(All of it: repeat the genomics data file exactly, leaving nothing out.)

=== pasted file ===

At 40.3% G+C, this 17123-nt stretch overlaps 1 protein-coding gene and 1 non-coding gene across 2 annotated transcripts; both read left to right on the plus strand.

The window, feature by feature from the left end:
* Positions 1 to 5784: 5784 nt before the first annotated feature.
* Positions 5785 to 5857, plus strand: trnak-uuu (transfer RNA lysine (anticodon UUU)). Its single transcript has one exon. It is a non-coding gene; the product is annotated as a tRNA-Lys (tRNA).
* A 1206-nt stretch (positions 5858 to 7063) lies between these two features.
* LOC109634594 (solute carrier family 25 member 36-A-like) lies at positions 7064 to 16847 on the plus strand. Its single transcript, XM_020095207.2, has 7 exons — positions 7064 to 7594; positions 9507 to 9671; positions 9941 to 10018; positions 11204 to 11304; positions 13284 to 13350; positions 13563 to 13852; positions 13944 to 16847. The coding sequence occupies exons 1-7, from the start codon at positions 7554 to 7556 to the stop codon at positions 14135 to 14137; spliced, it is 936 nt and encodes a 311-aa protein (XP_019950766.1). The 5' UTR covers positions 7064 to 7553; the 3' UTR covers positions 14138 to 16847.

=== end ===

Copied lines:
At 40.3% G+C, this 17123-nt stretch overlaps 1 protein-coding gene and 1 non-coding gene across 2 annotated transcripts; both read left to right on the plus strand.

The window, feature by feature from the left end:
* Positions 1 to 5784: 5784 nt before the first annotated feature.
* Positions 5785 to 5857, plus strand: trnak-uuu (transfer RNA lysine (anticodon UUU)). Its single transcript has one exon. It is a non-coding gene; the product is annotated as a tRNA-Lys (tRNA).
* A 1206-nt stretch (positions 5858 to 7063) lies between these two features.
* LOC109634594 (solute carrier family 25 member 36-A-like) lies at positions 7064 to 16847 on the plus strand. Its single transcript, XM_020095207.2, has 7 exons — positions 7064 to 7594; positions 9507 to 9671; positions 9941 to 10018; positions 11204 to 11304; positions 13284 to 13350; positions 13563 to 13852; positions 13944 to 16847. The coding sequence occupies exons 1-7, from the start codon at positions 7554 to 7556 to the stop codon at positions 14135 to 14137; spliced, it is 936 nt and encodes a 311-aa protein (XP_019950766.1). The 5' UTR covers positions 7064 to 7553; the 3' UTR covers positions 14138 to 16847.